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The Need for a Social Contract during SARS-CoV-2

July 19, 2020


It’s generally well accepted that the key reason why Great Britain prevailed during World War Two was because of how its citizens came together during the eight month Blitz which started on September 7, 1940. Of course, Prime Minister Winston Churchill’s extraordinary leadership throughout the war, coupled with President Roosevelt’s grasp of what was at stake, cannot be ignored. However, it was the unity and resolution of purpose of British citizens during the Blitz, and the sacrifices made during the entire war, that so demonstrated what British historian Juliet Gardiner has called a “social contract.” (From her book The Blitz: The British Under Attack)

This social contract was not verbalized or written into some form of document. Rather, it was embedded into how people spoke and interacted, forged into an impenetrable hardness during the eight months that the German Luftwaffe pounded cities in England and Wales. The first bombing raid killed 436 people, and seriously wounded 1,600. The subsequent 57 nights saw incessant bombing by Germany. By the end of the Blitz, some 40,000 people were killed, and millions of others were profoundly affected. The physical damage was catastrophic. (Above photo—sheltering in a London “Tube”)

So what does the Blitz of 1940 have to do with SARS-CoV-2 and the illness Covid-19?

Nothing—and everything.

Consider this closing paragraph of Gardiner’s book:

If the blitz reconfigured Britain’s cityscapes, how much did it reorder people’s attitudes and expectations? To what extent did the acute threat posed by an external enemy weld the British people into a seamless unity? Did bombs break down the stark divisions and class barriers of the pre-war years? Did a more altruistic society emerge from the ruins? In short, how much was the blitz a laboratory, a forcing house for change? And was that change sustained? Did it light a candle that would flicker into the post-war years, lighting the years of austerity with resolution for reform?”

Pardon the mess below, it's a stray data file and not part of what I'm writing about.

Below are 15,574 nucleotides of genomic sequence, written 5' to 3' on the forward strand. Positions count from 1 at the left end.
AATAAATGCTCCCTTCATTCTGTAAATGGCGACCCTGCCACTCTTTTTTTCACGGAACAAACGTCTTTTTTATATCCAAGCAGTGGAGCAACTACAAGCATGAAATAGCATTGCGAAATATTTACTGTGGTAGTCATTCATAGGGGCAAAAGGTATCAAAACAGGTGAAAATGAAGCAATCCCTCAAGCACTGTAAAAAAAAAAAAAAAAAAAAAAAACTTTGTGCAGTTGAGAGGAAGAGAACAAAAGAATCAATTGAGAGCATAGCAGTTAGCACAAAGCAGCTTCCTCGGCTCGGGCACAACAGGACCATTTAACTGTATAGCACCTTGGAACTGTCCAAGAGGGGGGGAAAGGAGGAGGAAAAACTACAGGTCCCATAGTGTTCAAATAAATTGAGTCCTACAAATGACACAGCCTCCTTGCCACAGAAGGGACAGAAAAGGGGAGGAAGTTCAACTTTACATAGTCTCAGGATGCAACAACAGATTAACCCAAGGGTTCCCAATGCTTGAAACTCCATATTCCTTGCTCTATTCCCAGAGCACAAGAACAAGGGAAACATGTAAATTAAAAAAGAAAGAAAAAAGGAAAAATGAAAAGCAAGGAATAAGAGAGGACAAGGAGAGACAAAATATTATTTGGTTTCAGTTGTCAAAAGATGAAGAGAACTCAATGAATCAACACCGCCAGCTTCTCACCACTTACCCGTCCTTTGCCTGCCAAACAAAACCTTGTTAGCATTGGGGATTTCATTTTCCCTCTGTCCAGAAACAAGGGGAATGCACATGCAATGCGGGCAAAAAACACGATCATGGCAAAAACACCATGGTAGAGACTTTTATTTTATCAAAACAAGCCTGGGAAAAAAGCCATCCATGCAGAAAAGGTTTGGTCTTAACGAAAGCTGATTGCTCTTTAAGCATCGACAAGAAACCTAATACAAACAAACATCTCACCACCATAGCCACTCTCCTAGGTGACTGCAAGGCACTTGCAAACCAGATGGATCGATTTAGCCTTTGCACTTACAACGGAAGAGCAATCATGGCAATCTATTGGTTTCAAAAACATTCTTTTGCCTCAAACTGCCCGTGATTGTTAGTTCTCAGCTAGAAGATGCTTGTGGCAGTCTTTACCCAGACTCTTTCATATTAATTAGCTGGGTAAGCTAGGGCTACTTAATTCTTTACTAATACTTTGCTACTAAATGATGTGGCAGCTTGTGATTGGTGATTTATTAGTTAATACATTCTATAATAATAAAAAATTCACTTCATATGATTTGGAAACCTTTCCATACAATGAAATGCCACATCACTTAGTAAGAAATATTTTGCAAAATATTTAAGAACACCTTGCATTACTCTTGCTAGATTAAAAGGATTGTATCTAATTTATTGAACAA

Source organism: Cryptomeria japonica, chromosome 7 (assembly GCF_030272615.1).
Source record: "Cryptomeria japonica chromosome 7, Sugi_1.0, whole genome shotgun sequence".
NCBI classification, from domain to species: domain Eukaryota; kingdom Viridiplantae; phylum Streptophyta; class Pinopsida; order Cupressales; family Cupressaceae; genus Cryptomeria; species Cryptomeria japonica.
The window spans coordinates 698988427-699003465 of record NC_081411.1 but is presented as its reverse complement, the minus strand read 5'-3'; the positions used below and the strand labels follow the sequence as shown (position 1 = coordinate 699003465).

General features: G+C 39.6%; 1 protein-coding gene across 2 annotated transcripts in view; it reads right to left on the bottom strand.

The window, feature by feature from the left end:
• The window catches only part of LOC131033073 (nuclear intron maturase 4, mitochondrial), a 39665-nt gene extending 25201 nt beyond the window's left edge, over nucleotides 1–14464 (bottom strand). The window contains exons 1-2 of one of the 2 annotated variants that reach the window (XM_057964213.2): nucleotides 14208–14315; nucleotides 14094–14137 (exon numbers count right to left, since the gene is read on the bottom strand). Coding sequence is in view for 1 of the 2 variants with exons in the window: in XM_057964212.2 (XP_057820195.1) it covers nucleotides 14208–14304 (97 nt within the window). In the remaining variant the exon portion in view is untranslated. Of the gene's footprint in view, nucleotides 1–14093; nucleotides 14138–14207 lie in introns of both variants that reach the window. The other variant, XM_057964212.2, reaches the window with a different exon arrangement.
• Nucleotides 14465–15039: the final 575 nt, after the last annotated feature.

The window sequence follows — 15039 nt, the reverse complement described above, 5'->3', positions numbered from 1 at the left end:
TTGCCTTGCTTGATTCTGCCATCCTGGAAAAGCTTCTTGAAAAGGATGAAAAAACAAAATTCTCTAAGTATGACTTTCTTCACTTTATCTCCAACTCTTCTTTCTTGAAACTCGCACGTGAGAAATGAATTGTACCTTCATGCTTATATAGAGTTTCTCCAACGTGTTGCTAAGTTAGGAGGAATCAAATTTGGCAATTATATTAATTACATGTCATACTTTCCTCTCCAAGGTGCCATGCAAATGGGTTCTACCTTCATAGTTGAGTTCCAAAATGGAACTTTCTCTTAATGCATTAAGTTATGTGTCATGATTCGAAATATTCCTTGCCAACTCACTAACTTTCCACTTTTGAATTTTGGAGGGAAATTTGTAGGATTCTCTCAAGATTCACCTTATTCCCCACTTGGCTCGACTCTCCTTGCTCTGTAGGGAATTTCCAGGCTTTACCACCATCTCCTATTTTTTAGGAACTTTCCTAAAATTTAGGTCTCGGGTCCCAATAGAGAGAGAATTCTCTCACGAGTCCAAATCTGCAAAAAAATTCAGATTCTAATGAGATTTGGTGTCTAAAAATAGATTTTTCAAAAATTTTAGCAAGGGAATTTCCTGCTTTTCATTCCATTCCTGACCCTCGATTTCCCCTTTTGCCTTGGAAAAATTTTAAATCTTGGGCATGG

History offers, for free, lessons from which to adjust our behaviours and actions to current, vexing problems. Our challenge is to see the parallels and nuances so that we are able to create a better future.


SARS-CoV-2 in its short life to date has both wreaked havoc around the world on people’s health and on the global economy. Incredible stories of human generosity and spirit have sprung forth, and the private sector has stepped up to the plate in such areas as accelerated vaccine development, protective medical gear manufacturing, and donating to needy causes.

Governments, unfortunately, have shown a wide diversity of competence and pro-activeness. And politics in some countries has overridden the goal of public health protection. For example, the wearing of masks has unfortunately become the symbol of government oppression by some individuals.

Where is the common good, the coming together of all peoples, regardless of country, to fight a common enemy? The irony is that during past wars nations fought one another, aligning under ideologies. With SARS-CoV-2, there is no ideological–just a rampant, highly contagious infectious disease.

In his remarkable book The Great Influenza: The Story of the Deadliest Pandemic John M. Barry provides examples of how Americans so quickly and effectively focused their contributions to their country’s war effort.

For example, to support the American Red Cross’ response to the Federal Food Administration’s request for fruit pits (peaches, prunes, dates, etc.) to extract carbon for gas masks, people began buying and eating them in vast quantities. Restaurants and confectioners ordered huge quantities. As the FDA stated: “…every American man, woman or child who has a relative or friend in the Army should consider it a matter of personal obligation to provide enough carbon making material for his gas mask.”

What is sadly lacking during the 2020 SARS-CoV-2 pandemic is a social contract, one that would bind people together around the globe to fight a common enemy. Our future depends on such a social contract.

Take a moment to reflect on what we, as a society, are learning so far, and what could eventually emerge once the virus and pandemic are controlled? JT

Churchill Quote

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